The assignment for this week is to manufacture a PCB (Printed Circuit Board) using a pre-designed circuit, which is the "Hello Board" given by Daniele and the material used is FR2 (Flame Resistant 2, which is a composite made of paper and resin). We learned how to use the Eagle CAD software to export an image of the circuit for milling. The image is then processed on the Fab Modules Website to produce Gcode instructions for the specific milling machine. Afterwards, we learned how to solder components to the PCB, check the connectivity and program the on-board ATTiny45 chip using the Arduino Uno and the Arduino IDE.
We first have to pull the Fundamental2017CourseMaterial Repository to get the EAGLE board (.BRD) and EAGLE schematic (.SCH) files for the pre-designed circuit. Next, we open the board file in Eagle and click on the Layer button on top of the left hand side Toolbar:
Now that we have the 2 layers needed for the milling job, we go to File -> Export -> Image in order to save an image of the circuit:
And this is how my exported image looks like:
Next, we use a Photo Editing Software like GIMP to crop the image to a desired size:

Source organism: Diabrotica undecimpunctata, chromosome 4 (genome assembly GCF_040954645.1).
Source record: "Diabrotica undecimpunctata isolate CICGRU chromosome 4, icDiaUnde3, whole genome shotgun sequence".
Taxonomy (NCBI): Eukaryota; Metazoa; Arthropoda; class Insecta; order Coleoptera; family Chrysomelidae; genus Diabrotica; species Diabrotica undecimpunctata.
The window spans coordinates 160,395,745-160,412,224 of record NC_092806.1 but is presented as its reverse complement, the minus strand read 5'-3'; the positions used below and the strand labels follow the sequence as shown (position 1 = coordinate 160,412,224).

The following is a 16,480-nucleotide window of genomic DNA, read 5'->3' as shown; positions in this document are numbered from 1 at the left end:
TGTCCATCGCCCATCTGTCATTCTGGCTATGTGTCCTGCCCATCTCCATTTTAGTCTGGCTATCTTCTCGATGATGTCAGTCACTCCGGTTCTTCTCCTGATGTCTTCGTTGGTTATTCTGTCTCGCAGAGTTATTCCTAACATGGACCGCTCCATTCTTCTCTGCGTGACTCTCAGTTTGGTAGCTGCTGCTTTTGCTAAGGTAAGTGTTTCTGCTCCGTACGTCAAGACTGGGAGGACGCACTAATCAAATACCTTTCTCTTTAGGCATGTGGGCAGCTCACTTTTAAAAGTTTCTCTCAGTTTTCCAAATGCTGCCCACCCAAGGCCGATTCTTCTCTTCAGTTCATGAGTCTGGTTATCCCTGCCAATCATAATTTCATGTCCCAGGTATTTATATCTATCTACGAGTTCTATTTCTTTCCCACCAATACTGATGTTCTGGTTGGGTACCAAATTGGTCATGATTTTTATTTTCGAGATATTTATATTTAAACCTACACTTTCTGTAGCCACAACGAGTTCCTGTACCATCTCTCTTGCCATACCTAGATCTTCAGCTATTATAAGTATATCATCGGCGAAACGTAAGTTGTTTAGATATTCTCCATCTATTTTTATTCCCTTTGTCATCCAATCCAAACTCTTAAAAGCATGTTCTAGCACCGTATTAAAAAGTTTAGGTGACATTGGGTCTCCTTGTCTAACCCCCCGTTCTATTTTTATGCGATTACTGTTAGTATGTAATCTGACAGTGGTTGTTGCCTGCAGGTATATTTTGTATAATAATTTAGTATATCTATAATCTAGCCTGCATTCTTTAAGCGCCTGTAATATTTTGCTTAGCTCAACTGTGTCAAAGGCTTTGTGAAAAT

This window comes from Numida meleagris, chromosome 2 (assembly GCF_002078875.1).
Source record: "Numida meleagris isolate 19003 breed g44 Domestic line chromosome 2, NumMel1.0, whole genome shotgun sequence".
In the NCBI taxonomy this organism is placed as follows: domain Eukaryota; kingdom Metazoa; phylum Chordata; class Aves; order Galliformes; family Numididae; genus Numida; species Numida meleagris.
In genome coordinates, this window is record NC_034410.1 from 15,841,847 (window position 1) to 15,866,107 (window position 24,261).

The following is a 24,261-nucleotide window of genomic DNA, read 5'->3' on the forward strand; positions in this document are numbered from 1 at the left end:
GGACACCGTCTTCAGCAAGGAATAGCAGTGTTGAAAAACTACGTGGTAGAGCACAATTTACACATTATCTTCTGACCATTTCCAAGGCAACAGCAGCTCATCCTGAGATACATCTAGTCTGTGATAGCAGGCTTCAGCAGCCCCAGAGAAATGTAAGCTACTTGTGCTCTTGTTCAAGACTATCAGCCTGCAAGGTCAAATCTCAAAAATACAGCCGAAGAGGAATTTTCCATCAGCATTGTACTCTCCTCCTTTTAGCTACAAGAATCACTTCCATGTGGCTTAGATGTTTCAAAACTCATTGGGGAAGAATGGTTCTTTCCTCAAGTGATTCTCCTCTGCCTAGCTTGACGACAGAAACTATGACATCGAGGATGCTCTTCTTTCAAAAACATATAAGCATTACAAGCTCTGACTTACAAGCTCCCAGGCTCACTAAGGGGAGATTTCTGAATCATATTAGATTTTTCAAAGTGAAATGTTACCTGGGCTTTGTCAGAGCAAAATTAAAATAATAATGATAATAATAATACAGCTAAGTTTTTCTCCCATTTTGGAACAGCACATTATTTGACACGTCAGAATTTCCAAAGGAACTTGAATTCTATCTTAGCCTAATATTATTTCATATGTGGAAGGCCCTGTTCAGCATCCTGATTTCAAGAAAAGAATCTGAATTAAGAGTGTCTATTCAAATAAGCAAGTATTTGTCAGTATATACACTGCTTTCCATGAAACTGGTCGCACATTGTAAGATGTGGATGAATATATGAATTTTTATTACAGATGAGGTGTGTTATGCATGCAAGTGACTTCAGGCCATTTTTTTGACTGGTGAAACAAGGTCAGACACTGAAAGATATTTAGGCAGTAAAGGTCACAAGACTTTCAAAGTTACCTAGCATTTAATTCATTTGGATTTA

After saving this new image, we have to draw the border for the circuit using a rectangular area filled with white (if the background of the image was black, and vice versa) and also save this new image to a new file:
After having the 2 images for the circuit and the circuit's outine, we go to the Fab Modules Website to load the image:
After selecting input format -> image(.png) and load the first image with the circuit traces, we need to choose the correct output format for the milling machine we are going to use. In the FabLab currently there are 2 PCB milling machines: Roland MDX-40 which is the same one that we used in last week - CNC Machining, and the Cirqoid. Thus, we have to select output format -> G-codes (.nc) if using the Cirqoid, or output format -> Roland mill (.rml) if using the Roland.
Next we have to select process -> PCB traces (1/64) in order for the program to produce toolpath for the circuit:
On the menu on the right hand side, we have to input the parameters for the milling job depending on the type of machine selected. Since we have already worked with the Roland last week, this week I would like to try working with a new machine so I use the settings for the Cirqoid (which are provided by Daniele) as followed:
- cut speed 1mm
- plunge speed 1mm
- jog speed 1mm
- jog height 2mm
- cut depth 0.0mm
- tool diameter 0.2mm
- offset overlap 55%
- number of offsets 4